Tag Archives: death in family

THE GOLDFINCH examines grief and loss through the thread of a bird caught in canvas.

THE GOLDFINCH. Country: USA. Director: John Crowley. Screenwriter: Peter Straughan. Based on the Pulitzer Prize novel by Donna Tartt. Cast: Oakes Fegley, Ansel Elgort, Nicole Kidman, Jeffrey Wright, Luke Wilson, Sarah Paulson, Finn Wolfhard, Aneurin Barnard, Willa Fitzgerald, Ashleigh Cummings, Dennis O’Hare. Language: English, Ukrainian, Danish, French. Released: September 13, 2019. Runtime, 150 minutes.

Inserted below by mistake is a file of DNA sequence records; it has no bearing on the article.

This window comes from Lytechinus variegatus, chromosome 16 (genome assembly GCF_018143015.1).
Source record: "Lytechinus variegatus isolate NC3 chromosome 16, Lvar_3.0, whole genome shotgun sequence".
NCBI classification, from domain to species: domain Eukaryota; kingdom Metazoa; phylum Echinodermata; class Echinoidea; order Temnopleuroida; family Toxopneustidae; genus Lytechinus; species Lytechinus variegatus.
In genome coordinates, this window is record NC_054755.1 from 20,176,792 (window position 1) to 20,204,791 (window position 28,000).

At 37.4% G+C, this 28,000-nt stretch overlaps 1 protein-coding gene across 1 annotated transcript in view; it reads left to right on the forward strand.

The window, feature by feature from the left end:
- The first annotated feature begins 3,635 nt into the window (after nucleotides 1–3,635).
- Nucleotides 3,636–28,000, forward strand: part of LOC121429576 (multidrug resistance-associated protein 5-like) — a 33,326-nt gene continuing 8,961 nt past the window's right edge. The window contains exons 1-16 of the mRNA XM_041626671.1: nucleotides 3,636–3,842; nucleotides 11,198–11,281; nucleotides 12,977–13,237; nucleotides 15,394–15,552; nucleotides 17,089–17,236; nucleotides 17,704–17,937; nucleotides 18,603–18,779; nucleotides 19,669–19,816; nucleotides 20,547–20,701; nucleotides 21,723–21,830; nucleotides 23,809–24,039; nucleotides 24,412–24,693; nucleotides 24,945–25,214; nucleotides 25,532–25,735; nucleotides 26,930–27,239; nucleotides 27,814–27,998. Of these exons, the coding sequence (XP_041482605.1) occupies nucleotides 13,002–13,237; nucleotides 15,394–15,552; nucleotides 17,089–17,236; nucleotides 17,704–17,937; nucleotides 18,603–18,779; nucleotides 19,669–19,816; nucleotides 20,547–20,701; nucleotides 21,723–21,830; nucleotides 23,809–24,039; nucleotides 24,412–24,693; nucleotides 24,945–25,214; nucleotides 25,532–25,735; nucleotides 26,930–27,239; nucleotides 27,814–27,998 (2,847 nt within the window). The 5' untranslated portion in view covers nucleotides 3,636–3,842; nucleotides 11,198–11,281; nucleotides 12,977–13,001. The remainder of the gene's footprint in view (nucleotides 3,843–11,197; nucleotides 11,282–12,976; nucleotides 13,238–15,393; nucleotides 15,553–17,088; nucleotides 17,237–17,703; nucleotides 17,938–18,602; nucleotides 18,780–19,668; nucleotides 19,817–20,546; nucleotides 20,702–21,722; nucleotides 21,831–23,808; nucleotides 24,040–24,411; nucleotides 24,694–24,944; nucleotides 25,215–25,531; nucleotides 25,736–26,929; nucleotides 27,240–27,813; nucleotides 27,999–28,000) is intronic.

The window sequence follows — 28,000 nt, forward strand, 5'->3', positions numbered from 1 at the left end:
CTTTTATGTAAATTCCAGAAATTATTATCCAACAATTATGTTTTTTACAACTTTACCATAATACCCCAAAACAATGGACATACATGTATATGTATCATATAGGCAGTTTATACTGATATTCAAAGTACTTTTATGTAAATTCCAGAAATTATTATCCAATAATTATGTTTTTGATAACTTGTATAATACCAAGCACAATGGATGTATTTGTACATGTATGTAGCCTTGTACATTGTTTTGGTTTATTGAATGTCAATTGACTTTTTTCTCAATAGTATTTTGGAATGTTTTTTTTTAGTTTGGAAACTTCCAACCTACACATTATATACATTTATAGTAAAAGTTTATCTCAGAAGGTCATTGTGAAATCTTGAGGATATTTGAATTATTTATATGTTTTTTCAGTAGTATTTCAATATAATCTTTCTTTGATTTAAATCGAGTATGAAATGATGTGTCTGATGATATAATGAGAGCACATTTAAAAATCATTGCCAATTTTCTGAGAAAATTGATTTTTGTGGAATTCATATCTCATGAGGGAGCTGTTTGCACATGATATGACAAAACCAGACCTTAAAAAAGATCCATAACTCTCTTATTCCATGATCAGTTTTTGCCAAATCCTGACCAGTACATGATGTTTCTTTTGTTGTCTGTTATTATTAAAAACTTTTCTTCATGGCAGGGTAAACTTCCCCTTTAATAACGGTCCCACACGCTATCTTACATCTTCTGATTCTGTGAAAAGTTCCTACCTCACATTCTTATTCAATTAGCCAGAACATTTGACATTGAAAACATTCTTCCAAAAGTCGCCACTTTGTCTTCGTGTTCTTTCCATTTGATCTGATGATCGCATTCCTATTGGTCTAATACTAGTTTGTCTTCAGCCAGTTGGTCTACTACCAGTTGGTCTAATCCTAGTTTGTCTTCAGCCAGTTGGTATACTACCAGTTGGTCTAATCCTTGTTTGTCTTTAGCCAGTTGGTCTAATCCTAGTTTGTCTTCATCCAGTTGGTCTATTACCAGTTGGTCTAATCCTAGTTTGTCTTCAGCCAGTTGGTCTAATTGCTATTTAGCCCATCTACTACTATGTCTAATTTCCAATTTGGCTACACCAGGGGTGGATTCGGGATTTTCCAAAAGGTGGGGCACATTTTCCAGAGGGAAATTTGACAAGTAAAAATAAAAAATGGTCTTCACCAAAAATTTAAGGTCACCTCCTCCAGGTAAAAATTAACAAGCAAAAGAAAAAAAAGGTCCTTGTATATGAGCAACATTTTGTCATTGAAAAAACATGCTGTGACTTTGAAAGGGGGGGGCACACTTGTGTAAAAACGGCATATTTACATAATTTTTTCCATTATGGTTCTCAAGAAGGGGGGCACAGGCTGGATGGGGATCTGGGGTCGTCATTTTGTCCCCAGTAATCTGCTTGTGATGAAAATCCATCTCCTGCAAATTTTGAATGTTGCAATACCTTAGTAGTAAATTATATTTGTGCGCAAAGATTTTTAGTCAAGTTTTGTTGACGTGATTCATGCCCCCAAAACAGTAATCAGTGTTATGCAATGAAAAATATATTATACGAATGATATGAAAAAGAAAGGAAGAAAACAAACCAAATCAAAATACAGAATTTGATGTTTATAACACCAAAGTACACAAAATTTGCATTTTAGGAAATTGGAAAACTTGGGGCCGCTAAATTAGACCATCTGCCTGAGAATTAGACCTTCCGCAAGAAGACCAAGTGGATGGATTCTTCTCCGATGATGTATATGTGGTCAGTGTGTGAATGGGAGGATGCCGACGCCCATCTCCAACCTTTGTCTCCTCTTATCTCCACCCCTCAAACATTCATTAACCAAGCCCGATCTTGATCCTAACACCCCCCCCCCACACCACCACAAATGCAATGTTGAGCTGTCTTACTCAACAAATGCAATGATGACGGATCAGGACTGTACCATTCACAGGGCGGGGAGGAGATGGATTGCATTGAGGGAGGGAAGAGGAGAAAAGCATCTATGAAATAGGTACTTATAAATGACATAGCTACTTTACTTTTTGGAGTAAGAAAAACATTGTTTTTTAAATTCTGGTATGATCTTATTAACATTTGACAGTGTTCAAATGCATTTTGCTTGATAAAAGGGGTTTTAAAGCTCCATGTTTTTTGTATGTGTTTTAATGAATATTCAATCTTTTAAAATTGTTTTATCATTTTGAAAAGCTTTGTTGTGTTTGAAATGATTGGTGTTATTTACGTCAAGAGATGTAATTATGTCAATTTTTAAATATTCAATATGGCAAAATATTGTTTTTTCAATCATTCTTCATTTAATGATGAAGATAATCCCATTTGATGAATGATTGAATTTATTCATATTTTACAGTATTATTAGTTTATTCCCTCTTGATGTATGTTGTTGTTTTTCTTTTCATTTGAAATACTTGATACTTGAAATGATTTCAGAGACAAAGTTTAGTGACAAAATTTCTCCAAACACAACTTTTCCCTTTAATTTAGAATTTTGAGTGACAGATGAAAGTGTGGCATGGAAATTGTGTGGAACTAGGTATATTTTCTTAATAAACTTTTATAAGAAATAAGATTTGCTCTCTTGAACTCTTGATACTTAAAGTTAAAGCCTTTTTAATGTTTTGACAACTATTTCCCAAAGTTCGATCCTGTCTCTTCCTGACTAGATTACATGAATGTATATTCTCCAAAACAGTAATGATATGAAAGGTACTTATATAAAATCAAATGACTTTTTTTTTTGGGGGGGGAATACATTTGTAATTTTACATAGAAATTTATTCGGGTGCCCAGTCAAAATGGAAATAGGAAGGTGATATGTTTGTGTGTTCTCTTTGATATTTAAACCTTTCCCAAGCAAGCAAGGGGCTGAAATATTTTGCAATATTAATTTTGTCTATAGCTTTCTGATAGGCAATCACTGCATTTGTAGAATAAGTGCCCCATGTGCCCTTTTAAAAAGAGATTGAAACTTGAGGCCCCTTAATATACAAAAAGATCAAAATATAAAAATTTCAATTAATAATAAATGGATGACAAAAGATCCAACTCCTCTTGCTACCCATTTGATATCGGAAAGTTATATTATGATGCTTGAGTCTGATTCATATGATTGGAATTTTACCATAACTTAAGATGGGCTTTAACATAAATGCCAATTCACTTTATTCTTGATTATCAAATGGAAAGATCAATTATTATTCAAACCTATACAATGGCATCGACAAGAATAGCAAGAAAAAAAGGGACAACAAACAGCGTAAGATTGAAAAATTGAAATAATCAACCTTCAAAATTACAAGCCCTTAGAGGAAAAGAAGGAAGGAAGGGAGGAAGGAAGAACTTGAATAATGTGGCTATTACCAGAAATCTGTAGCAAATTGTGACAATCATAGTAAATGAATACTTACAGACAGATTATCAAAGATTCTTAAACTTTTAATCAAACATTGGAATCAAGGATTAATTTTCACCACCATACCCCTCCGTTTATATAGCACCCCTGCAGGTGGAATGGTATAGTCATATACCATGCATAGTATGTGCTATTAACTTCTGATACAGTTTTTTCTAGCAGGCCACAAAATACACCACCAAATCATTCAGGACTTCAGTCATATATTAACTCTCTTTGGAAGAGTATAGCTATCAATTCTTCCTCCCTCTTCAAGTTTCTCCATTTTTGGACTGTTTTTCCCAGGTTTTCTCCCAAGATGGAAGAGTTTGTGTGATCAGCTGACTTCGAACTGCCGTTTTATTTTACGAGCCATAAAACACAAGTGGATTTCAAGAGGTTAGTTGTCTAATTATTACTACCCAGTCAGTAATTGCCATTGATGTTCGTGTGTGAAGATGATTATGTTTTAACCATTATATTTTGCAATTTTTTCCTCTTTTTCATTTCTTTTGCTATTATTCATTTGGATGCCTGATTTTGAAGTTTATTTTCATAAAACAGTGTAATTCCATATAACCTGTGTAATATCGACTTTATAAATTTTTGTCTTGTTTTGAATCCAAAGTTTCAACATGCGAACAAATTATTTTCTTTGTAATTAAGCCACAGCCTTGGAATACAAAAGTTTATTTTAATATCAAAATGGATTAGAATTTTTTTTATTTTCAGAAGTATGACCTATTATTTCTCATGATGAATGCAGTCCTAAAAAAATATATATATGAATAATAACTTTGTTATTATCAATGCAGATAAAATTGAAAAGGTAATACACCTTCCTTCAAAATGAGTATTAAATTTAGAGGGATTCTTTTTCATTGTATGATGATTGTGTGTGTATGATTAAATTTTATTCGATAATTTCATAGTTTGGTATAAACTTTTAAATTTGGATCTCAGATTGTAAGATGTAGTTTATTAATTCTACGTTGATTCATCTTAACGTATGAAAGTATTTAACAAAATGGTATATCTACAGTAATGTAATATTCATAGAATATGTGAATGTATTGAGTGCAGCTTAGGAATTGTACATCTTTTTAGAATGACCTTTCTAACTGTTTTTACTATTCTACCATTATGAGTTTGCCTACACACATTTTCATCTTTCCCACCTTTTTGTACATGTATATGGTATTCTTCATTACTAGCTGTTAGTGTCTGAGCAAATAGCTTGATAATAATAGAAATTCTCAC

Mostly Indies rating: C+